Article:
A Guide to Exercising During Pregnancy
Exercising is good for your health and that doesn’t change, even during pregnancy.
In fact, given what pregnancy puts your body through, it’s recommended to get some exercise to help you build stamina and cope with the physical changes.
Why should you exercise during your pregnancy?
1) Keep your baby healthy
A 2019 study looked at 71 healthy and pregnant women and found that exercising during pregnancy positively influences the baby’s growth and allows for improved neuromotor development. The women gave birth to infants more adept in movement and more likely to be active, in turn reducing their risk of childhood obesity.
2) Prepare you for childbirth
In 2018, researchers conducted a study on 508 healthy pregnant women to examine the impact of maintaining an exercise routine throughout pregnancy on the duration of labor. They found that keeping physically active throughout pregnancy ultimately decreased the amount of time spent in labor.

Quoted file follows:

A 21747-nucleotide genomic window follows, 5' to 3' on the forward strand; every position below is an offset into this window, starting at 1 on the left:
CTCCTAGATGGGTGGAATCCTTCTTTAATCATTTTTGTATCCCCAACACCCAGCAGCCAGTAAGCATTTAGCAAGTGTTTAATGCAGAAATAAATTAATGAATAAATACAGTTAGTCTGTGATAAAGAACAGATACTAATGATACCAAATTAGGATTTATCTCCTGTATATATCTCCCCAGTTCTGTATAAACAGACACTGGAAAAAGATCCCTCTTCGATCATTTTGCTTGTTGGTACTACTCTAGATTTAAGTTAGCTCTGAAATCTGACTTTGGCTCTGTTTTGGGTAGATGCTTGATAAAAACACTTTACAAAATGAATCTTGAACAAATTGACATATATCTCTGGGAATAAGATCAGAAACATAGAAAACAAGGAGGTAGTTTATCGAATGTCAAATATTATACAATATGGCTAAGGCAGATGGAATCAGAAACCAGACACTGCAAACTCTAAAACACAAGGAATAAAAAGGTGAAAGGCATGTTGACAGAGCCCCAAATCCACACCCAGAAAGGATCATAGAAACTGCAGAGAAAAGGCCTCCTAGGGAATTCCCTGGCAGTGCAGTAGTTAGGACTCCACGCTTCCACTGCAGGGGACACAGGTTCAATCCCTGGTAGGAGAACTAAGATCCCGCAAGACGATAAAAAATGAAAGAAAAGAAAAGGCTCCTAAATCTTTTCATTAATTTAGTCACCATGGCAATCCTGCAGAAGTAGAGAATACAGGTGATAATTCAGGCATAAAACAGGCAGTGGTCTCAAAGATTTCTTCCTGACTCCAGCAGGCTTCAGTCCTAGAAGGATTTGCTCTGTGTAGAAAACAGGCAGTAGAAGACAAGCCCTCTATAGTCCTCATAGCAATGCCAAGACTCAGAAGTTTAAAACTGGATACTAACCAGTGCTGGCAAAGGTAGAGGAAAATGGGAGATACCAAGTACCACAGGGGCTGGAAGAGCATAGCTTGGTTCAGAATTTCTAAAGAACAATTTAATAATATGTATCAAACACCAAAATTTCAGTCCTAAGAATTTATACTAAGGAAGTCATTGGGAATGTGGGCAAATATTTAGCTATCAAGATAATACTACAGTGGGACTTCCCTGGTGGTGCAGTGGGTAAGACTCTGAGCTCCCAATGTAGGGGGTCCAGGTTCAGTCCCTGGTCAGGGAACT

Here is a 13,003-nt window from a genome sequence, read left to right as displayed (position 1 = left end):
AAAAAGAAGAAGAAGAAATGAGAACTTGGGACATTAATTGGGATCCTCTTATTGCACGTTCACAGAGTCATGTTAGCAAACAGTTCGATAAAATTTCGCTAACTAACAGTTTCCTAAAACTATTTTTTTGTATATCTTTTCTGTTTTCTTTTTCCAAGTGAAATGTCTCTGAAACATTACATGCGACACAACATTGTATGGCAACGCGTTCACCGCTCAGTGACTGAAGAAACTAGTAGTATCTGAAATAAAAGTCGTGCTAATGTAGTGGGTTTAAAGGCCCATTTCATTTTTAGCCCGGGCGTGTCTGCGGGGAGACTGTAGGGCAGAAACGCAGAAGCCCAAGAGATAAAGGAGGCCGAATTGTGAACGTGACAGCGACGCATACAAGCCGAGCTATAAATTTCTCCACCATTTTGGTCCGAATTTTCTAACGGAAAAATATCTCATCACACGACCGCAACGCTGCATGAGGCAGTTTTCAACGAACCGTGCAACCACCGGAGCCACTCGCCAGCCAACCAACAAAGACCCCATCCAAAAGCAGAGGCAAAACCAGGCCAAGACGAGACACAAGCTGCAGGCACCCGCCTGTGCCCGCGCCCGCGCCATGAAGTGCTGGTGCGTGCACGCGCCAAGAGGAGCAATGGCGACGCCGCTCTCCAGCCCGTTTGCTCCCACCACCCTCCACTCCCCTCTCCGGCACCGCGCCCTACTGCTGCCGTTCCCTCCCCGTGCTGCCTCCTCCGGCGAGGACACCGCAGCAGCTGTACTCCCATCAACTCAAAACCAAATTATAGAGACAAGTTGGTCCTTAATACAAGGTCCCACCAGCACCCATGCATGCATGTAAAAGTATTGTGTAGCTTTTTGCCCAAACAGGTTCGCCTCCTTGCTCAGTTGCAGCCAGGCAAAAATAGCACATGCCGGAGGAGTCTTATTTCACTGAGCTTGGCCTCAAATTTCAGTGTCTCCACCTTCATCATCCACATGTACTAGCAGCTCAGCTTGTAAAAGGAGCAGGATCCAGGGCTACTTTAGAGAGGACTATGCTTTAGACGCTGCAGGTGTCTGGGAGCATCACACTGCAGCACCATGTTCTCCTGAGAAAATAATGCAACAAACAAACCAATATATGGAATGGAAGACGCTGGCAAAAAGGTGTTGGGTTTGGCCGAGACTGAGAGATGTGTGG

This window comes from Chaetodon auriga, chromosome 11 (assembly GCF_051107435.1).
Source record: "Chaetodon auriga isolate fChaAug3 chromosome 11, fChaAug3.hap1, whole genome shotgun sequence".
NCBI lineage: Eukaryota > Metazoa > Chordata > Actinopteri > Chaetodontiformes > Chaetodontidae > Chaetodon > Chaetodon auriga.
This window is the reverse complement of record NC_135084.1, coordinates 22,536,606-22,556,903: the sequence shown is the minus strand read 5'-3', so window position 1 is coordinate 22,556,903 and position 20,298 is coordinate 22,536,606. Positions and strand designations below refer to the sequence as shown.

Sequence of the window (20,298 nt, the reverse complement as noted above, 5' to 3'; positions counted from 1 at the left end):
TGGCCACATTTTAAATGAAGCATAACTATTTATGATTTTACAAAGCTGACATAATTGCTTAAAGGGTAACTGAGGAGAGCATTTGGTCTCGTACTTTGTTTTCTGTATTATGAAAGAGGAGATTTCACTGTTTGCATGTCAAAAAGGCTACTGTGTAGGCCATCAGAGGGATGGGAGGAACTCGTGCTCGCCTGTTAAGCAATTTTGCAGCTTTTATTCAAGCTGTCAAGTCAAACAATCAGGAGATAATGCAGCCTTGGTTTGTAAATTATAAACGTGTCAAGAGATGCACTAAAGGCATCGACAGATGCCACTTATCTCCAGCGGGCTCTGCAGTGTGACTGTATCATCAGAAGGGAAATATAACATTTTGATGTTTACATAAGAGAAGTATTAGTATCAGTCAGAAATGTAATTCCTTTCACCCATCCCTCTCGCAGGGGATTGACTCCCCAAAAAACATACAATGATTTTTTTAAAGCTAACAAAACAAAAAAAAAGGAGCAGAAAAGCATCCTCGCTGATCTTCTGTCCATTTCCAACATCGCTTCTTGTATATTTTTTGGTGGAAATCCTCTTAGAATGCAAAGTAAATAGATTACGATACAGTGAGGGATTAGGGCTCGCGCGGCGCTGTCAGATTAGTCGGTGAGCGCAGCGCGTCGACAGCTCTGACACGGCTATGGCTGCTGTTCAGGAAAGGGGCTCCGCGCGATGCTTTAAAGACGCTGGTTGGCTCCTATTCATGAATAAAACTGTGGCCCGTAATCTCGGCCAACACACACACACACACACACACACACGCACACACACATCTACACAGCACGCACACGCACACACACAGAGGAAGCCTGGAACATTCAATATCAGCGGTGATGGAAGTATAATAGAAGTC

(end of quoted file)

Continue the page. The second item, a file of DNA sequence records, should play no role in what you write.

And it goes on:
3) Boost the benefits of breastfeeding
In a 2020 study, researchers have identified that even moderate exercise while pregnant can lead to the production of a breast milk compound linked to improved metabolic health and cardiac function. The compound, oligosaccharide 3’-sialyllactose (3’-SL), plays a critical role in fighting the development of obesity, type 2 diabetes, and cardiovascular disease in babies.
4) Reduce back pain
Back pain during pregnancy should be expected. As your baby grows, your center of gravity is shifted by your expanding uterus, which stretches out and weakens your abdominal muscles. Your posture changes, as a result, and puts a strain on your back.
Exercising can therefore help with strengthening and stretching these supporting muscles. It can also promote good posture and keep the muscles in your back, abdomen, hips, and upper body strong.
5) Lift your mood